Knox Trail
Pocket Park
In what remains one of the most dramatic strategic moves of the Revolutionary War, General Henry Knox dragged an assemblage of cannons overland from Fort Ticonderoga to the heights overlooking the British-occupied city of Boston. Delivery of this artillery to General Washington forced the British evacuation of the city the next spring, resulting in one of the early victories for the American Army.
Knox's "train of artillery" was in part carried over today's New York State Rt. 4 through Northumberland to the village of Schuylerville.

In 1926 56 granite and bronze monuments were erected to mark the 290 mile Heritage Trail between Ft Edward and Boston. Three monuments in close proximity to Hudson Crossing Park are at Knox Trail Pocket Park at the foot of Stark's Knob Road, another at the south end of Schuylerville, the third just
10 miles to the south, in Bemis Heights.

"The Nobel Train of Artillery" (left), consisted of Col. Henry Knox and men painted by Tom Lovell currently on exhibit at the Ticonderoga Museum. In the winter of 1775-76 Colonel Knox successfully hauled this "train of artillery" from Fort Ticonderoga to Boston to help George Washington force the British out of Boston.

The Knox Trail Pocket Park, with convenient parking and just a short walk from Stark's Knob, provides picnic tables and interpretive signs. The Turning Point at Olde Saratoga Rotary Club has adopted this Hudson Crossing Pocket Park, helping to care for flower beds and landscaping.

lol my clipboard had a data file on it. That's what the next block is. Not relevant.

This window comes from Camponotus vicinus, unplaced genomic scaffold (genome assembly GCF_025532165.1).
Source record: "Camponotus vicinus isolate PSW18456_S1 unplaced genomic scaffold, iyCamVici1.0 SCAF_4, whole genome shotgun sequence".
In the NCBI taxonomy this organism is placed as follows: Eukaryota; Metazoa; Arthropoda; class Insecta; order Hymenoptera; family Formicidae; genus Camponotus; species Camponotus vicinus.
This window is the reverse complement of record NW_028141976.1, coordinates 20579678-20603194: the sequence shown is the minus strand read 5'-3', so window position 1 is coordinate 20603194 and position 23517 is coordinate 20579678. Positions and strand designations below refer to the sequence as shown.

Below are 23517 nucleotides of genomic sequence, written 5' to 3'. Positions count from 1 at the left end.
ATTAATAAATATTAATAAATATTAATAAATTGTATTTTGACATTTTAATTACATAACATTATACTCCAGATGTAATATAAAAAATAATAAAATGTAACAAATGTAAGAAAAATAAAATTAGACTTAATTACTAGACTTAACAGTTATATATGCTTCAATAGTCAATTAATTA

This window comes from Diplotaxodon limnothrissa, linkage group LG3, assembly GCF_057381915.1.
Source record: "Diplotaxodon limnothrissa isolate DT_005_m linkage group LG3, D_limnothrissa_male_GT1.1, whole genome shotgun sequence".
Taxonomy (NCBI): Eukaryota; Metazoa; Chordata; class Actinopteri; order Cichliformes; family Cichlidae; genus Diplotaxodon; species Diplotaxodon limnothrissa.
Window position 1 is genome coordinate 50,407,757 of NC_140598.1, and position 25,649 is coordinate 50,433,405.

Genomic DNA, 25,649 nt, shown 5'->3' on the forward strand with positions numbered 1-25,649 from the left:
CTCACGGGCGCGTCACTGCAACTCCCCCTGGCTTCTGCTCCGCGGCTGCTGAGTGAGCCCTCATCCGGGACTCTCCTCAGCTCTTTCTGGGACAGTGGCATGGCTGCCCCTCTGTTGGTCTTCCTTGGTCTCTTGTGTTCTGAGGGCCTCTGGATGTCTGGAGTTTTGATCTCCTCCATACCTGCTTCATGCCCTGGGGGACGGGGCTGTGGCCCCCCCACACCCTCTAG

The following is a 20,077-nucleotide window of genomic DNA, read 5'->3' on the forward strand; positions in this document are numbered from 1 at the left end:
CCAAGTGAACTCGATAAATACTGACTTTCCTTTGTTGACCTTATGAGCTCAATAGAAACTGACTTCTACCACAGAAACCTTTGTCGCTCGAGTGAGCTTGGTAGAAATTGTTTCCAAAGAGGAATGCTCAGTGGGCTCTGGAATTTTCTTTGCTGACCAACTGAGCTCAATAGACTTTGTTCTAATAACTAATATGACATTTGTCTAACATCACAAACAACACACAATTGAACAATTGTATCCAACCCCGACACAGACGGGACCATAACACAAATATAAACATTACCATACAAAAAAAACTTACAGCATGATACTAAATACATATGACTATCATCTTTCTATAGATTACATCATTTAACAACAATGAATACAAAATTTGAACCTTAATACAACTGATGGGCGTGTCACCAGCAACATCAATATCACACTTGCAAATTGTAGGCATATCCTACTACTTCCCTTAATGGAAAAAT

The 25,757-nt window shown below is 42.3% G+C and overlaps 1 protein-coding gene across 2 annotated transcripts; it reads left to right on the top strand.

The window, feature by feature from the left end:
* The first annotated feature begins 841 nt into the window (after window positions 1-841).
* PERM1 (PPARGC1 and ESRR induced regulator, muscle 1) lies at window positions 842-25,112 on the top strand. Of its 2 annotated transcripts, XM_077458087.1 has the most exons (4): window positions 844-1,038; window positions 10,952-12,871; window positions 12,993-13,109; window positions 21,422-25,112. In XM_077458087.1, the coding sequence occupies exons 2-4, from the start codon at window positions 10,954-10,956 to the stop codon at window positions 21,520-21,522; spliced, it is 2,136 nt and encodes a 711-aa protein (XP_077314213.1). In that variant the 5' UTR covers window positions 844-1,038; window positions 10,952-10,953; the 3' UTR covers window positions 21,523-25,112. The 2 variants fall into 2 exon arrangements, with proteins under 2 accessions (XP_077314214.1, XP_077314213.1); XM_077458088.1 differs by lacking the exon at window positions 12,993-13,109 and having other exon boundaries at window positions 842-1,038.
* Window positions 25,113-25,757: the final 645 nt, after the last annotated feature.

A trio of flags and split rail fencing on the corner of N.Y.S. Route 4 and Stark's Knob Road beckons travelers to pause for a few moments to check out
this historic site. For more about this trail, and other sign locations tap HERE
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In July of 2013, Dave Fagerberg met Darryl Dumas at the Konx Trail marker. Dave, is an 18th century reenactor with an interest in historic military trails. He enjoys promoting these trails by walking rather than driving them. "I am able to view some of the same buildings & countrysides the soldiers did in the 18th century." By walking a trail he helps bring a unique awareness of its existence to the many people he encounter along the way.
Colonel Henry Knox
About the Knox Trail: (Courtesy of Dave Fagerberg)
In December 1775, General George Washington ordered 25 year old Colonel Henry Knox to travel from Boston to Fort Ticonderoga in New York state to obtain 59 captured artillery pieces and bring them back to Boston. These cannons included ones taken from both the fort at Crown Point and Fort Ticonderoga. At this time, the British occupied the city of Boston. The plan was to have these cannons placed on Dorchester Heights over-looking the Boston Harbor where the British fleet was anchored.

Colonel Knox successfully hauled this "train of artillery" to Boston arriving on January 24th, 1776. In March of 1776, the British were forced to evacuate the city once they realized their fleet would be destroyed by the artillery. Knox's journey was an enormous feat! Traversing deep snow, frozen rivers and very cold temperatures ...his efforts should be known by many more Americans than they currently are.

Colonel Henry Knox went on to become a Major General and was the top artillery commander during the entire Revolutionary War. He also became the nation's first Secretary of War.
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